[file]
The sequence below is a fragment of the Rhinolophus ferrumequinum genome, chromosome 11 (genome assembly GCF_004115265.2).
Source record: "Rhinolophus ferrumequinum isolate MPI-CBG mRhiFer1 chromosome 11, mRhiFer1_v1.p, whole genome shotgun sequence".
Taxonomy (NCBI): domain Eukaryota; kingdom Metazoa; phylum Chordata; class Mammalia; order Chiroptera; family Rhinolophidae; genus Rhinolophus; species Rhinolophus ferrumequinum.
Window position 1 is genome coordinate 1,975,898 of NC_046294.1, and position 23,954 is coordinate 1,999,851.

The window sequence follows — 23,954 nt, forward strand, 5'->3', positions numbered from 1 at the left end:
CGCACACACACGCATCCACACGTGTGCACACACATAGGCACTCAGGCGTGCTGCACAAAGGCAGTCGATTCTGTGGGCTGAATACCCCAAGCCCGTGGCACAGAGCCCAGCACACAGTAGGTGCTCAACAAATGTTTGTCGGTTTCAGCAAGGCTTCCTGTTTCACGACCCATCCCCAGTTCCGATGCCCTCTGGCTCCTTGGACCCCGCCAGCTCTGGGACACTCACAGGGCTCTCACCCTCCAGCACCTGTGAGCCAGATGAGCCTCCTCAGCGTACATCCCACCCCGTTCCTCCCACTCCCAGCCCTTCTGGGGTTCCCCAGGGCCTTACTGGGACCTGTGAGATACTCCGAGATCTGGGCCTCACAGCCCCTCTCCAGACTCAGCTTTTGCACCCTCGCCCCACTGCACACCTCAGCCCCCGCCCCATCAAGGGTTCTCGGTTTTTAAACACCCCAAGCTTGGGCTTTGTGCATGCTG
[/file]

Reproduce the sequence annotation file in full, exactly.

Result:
The sequence below is a fragment of the Rhinolophus ferrumequinum genome, chromosome 11 (genome assembly GCF_004115265.2).
Source record: "Rhinolophus ferrumequinum isolate MPI-CBG mRhiFer1 chromosome 11, mRhiFer1_v1.p, whole genome shotgun sequence".
Taxonomy (NCBI): domain Eukaryota; kingdom Metazoa; phylum Chordata; class Mammalia; order Chiroptera; family Rhinolophidae; genus Rhinolophus; species Rhinolophus ferrumequinum.
Window position 1 is genome coordinate 1,975,898 of NC_046294.1, and position 23,954 is coordinate 1,999,851.

The window sequence follows — 23,954 nt, forward strand, 5'->3', positions numbered from 1 at the left end:
CGCACACACACGCATCCACACGTGTGCACACACATAGGCACTCAGGCGTGCTGCACAAAGGCAGTCGATTCTGTGGGCTGAATACCCCAAGCCCGTGGCACAGAGCCCAGCACACAGTAGGTGCTCAACAAATGTTTGTCGGTTTCAGCAAGGCTTCCTGTTTCACGACCCATCCCCAGTTCCGATGCCCTCTGGCTCCTTGGACCCCGCCAGCTCTGGGACACTCACAGGGCTCTCACCCTCCAGCACCTGTGAGCCAGATGAGCCTCCTCAGCGTACATCCCACCCCGTTCCTCCCACTCCCAGCCCTTCTGGGGTTCCCCAGGGCCTTACTGGGACCTGTGAGATACTCCGAGATCTGGGCCTCACAGCCCCTCTCCAGACTCAGCTTTTGCACCCTCGCCCCACTGCACACCTCAGCCCCCGCCCCATCAAGGGTTCTCGGTTTTTAAACACCCCAAGCTTGGGCTTTGTGCATGCTG